Its foundation is expressly ascribed by Virgil to the kings of Alba Longa, and its name is found also in the list given by Diodorus Siculus of the colonies of that city. Hence, there is no doubt that it was properly a Latin city, though its name does not appear among the list of those that composed the Latin League. But it fell at an early period into the hands of the Aequians. Dionysius of Halicarnassus describes it as one of the towns taken by Coriolanus, together with Toleria and Labicum; and though Livy does not notice its conquest upon that occasion, he speaks of it as an Aequian town, when the name next occurs in history towards the end of the 5th century BC. In this instance the Bolani were among the foremost to engage in war, and ravaged the lands of the neighboring Labicum, but being unsupported by the rest of the Aequians, they were defeated, and their town taken. It was, however, recovered by the Aequians, and a fresh colony established there, but was again taken by the Romans under Publius Postumius Albus Regillensis, and it was on this occasion that the proposal to establish a Roman colony there, and portion out its lands among the settlers, gave rise to one of the fiercest mutinies in Roman history.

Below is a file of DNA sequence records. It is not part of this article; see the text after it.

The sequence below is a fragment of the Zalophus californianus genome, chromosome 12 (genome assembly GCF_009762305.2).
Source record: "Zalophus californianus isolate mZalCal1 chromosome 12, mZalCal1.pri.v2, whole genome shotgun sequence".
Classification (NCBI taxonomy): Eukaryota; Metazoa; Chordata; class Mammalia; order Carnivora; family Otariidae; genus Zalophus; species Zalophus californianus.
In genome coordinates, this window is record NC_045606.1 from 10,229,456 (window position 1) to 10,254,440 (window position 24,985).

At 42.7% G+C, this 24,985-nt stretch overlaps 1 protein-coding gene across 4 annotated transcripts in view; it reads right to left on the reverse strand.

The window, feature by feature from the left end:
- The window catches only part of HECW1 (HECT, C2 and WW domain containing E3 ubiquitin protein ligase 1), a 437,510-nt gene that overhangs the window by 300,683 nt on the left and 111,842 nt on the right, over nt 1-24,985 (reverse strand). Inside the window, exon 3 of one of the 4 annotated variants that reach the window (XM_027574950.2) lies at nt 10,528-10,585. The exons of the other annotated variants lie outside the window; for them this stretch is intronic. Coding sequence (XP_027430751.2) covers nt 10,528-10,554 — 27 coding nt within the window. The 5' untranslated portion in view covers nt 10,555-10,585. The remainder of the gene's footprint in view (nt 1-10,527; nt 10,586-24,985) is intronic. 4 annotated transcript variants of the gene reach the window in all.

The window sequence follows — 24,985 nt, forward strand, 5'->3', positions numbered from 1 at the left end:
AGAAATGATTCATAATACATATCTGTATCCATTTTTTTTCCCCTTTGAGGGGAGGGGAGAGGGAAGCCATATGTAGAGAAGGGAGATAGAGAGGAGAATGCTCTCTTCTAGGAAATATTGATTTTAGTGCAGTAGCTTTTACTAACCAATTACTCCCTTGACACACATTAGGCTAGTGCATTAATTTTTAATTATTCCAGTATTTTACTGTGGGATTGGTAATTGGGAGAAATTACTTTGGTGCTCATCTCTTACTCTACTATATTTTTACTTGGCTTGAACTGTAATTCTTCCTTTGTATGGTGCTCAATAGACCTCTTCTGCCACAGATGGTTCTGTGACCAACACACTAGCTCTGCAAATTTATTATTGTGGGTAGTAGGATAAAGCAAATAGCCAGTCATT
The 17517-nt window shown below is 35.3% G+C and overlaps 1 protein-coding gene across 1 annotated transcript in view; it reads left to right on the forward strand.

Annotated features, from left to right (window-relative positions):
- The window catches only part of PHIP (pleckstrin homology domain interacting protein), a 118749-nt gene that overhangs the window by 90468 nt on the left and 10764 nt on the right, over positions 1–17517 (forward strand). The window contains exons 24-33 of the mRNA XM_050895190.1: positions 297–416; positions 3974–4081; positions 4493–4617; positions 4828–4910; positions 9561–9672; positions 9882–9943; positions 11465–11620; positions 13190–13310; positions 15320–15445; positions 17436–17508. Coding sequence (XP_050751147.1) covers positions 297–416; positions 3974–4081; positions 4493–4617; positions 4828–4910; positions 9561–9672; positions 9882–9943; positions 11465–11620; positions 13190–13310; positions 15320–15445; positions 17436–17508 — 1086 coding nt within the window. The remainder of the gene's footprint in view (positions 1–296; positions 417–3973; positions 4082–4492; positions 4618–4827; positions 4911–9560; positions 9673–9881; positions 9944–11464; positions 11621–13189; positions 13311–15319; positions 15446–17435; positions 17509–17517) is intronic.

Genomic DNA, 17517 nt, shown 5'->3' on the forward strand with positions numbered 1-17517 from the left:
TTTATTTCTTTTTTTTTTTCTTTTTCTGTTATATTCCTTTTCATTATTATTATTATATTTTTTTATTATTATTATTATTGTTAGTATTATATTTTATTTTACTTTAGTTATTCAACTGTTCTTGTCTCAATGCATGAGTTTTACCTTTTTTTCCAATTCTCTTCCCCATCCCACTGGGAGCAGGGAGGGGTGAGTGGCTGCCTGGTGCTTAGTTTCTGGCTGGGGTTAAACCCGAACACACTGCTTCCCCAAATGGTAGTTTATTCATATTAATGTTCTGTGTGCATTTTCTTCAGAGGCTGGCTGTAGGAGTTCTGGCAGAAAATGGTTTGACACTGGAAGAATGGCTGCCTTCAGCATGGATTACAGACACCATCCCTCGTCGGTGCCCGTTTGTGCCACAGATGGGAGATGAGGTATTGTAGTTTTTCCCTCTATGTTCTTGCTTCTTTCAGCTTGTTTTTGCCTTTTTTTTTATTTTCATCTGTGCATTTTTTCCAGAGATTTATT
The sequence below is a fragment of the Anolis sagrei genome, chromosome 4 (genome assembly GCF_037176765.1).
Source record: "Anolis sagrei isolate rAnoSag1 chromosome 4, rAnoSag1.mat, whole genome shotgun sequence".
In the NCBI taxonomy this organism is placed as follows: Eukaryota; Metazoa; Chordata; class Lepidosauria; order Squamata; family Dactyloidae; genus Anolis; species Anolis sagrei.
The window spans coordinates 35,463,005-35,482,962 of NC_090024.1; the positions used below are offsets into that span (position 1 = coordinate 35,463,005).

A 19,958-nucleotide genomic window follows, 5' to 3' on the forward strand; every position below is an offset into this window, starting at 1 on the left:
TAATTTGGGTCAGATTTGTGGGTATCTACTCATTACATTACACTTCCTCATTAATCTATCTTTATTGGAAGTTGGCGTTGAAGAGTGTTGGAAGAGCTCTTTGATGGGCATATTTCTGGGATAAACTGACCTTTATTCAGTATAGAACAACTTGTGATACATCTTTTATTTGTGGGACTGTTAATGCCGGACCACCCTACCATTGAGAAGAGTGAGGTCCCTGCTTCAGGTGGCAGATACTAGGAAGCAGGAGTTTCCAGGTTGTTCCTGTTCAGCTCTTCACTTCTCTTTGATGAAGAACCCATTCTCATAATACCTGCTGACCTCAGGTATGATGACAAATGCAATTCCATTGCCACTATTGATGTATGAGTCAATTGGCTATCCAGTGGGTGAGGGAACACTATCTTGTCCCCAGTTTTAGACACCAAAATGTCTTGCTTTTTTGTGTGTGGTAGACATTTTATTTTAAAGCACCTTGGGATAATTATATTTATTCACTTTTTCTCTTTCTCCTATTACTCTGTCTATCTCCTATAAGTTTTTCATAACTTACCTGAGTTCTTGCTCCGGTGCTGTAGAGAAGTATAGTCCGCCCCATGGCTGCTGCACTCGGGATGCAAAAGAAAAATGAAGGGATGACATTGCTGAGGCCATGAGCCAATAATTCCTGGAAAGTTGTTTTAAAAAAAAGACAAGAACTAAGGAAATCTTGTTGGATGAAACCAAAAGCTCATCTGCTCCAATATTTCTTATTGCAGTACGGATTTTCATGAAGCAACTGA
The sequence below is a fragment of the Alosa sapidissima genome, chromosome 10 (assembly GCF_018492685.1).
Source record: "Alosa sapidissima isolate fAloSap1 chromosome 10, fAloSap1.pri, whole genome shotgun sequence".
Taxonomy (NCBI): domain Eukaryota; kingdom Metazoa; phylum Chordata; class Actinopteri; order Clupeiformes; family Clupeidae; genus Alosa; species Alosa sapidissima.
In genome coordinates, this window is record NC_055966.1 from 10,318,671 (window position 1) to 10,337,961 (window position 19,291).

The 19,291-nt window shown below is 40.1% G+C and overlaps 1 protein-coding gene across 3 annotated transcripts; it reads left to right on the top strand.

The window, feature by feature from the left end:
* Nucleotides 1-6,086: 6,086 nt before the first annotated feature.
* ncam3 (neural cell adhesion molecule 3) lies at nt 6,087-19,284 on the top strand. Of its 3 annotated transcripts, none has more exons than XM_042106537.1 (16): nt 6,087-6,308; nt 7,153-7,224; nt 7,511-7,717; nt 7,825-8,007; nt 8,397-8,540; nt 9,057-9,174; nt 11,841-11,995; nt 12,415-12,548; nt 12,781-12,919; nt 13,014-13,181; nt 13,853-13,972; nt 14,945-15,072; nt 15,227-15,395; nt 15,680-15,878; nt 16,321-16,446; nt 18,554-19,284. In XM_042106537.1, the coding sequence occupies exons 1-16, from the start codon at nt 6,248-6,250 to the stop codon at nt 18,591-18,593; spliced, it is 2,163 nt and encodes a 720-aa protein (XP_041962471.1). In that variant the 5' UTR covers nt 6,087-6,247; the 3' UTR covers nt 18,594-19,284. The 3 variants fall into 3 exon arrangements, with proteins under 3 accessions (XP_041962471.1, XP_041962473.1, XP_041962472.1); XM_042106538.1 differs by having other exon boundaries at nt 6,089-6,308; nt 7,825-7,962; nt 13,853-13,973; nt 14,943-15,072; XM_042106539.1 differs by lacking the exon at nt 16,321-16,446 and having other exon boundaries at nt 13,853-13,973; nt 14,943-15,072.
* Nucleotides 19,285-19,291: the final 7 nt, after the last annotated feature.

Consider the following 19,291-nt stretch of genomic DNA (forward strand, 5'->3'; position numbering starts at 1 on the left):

Whether the colony was actually sent, the town was again in the hands of the Aequians in 389 BC, when they were defeated beneath its walls by Marcus Furius Camillus; but Diodorus Siculus represents it as then occupied by the Latins, and besieged by the Aequians. This is the last mention of the name in history: it was probably destroyed during these wars, as we find no subsequent trace of its existence; and it is enumerated by Pliny among the towns which had in his time utterly disappeared. The site is called Poli, situated in the mountains about eight miles north of Praeneste; but Livy tells us that its ager bordered on that of Labicum, and the narratives of Dionysius and Plutarch above cited seem clearly to point to a situation in the neighborhood of Labicum and Pedum. Hence it is much more probable, as suggested by Francesco Ficoroni and Antonio Nibby, that it occupied the site of Lugano, a village about 5 miles south of Palestrina (Praeneste), and 9 miles southeast of La Colonna (Labicum). The position is, like that of most of the other towns in this neighborhood, naturally fortified by the ravines that surround it: and its situation between the Aequian mountains on the one side, and the heights of Algidus Mons on the other, would necessarily render it a military point of importance both to Aequians and Latins.